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botany plant species

How Many Botanists Does it Take to ID an Orchid?

I tagged along with the New England Botanical Club to explore plants of the Pioneer Valley. Come check out some photos!

Dear TLS,

Greetings from the summer meeting of the New England Botanical Club! Forays, field trips, talks (and food) took over my weekend as expert botanists gathered to explore the Pioneer Valley’s plant life. We’re all familiar with the green-up following spring, but from a botanist’s point of view, the magic comes when you take a closer look.

Figure 1 A diverse array of moss and lichen covering a rock on the forest floor. (Source: Eve Beaury)

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Fog swept over the valley on June 1st as the NEBC’s weekend began. I joined a group scaling the damp hillsides of Mount Toby on the hunt for flowers.

Figure 2 Botanists doing their thing on Mt Toby. (Source: Eve Beaury)

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Figure 3 The buds of a four-leaved milkweed (Asclepias quadrifolia) beginning to open. (Source: Eve Beaury)

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Figure 4 One of the more common orchids in Massachusetts: pink lady’s slippers (Cypripedium acaule). (Source: Eve Beaury)

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Figure 5 Basal leaves of Antennaria plantaginifolia. White flowers will begin to bud later in the growing season. (Source: Eve Beaury)

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Figure 6 A slug resting on the leaves of a broad beech fern (Phegopteris hexagonoptera). (Source: Eve Beaury)

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On the second day of the meeting, the group spread across Western Massachusetts for a variety of field trips and workshops. I found myself with a group of botanists exploring the Montague Sandplains- a hidden habitat of sandy soils deposited from a melting glacier thousands of years ago.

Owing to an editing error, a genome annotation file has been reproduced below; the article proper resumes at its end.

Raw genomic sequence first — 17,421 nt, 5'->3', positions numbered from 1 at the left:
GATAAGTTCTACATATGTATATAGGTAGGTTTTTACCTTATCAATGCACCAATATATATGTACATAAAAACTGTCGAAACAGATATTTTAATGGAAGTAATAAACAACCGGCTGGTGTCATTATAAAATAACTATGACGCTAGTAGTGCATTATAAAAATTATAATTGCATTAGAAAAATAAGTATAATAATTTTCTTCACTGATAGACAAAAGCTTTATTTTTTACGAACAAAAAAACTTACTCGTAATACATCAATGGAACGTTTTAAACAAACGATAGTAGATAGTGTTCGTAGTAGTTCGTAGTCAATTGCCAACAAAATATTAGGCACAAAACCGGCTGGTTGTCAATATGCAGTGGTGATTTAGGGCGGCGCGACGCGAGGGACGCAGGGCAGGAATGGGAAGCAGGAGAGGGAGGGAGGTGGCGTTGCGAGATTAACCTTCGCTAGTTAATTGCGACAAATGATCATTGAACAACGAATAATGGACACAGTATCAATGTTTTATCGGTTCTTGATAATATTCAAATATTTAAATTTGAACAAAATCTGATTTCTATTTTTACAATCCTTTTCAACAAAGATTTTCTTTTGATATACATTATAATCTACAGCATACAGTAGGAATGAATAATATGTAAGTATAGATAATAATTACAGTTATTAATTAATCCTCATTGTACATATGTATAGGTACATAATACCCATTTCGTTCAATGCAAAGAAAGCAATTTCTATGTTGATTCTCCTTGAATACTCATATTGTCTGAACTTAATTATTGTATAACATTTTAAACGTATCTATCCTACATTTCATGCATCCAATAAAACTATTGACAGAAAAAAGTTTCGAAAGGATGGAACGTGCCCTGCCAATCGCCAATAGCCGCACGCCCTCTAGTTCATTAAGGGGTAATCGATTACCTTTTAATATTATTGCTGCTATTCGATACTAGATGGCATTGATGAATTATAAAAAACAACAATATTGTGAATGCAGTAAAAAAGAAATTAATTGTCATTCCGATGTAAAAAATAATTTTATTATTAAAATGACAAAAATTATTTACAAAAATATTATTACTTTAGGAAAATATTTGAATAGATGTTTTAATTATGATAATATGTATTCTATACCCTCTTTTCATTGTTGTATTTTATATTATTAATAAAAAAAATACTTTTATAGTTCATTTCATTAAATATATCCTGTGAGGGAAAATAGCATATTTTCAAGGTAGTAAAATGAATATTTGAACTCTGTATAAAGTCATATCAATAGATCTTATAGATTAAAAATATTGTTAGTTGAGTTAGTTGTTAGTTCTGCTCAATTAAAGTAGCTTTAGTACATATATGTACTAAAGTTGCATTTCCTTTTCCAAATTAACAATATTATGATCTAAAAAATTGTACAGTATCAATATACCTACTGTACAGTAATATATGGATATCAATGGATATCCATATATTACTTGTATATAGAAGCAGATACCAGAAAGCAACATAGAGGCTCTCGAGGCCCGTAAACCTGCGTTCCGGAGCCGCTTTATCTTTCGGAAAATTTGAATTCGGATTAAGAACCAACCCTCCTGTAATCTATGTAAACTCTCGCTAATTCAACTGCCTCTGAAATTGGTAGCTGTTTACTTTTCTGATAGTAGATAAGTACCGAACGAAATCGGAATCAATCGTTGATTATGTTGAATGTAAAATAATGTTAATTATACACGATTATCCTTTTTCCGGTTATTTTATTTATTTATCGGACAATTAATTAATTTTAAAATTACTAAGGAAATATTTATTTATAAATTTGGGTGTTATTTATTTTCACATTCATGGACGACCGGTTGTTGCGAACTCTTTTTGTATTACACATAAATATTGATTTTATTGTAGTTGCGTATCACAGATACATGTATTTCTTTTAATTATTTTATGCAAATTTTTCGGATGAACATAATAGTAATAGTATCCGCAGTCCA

Figure 7 The dry microclimate of the sandplains requires controlled burning to prevent natural wildfires. Burning aids nutrient cycling in the sandplains to host vegetation. Pinus rigida and Quercus spp. are dominant here. (Source: Eve Beaury)

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Figure 8 Vibrant wild lupine (Lupinus perennis) hidden between shrubs. (Source: Eve Beaury)

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Figure 9 Underneath a common species of the genus Geranium sat a unique find- a crab spider (shown in white) feeding on a clear-winged hawkmoth. (Source: Eve Beaury)

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Figure 10 Did you know plants can rust? This discoloration is caused by a fungal disease. (Source: Eve Beaury)

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We found some rare orchids under the canopy of the sandplains, and some wildlife as well!

Figure 11 Goodyera pubescens is one of the orchids we found. Deer had been nibbling on nearby individuals of this patch. (Source: Eve Beaury)

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Figure 12 Isotria medeoloides is an orchid listed as a threatened species by the federal government. This plant is pictured fully in bloom, with its unique, small green flower. (Source: Eve Beaury)

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Figure 13 A robin nestling in one of the many nests we saw along the way. (Source: Eve Beaury)

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Figure 14 Caterpillars of the rare Barrens buckmoth (Hemileuca maia) feeding on a scrub oak. (Source: Eve Beaury)

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I embody ‘amateur’ when it comes to identifying plant species, but I very much enjoyed the dictionary of scientific names and passion for botany that the NEBC shared with me. Check out their website if you’re interested in joining the fun of the NEBC and becoming more in touch with the nature of New England!

Until next time!

Eve Beaury

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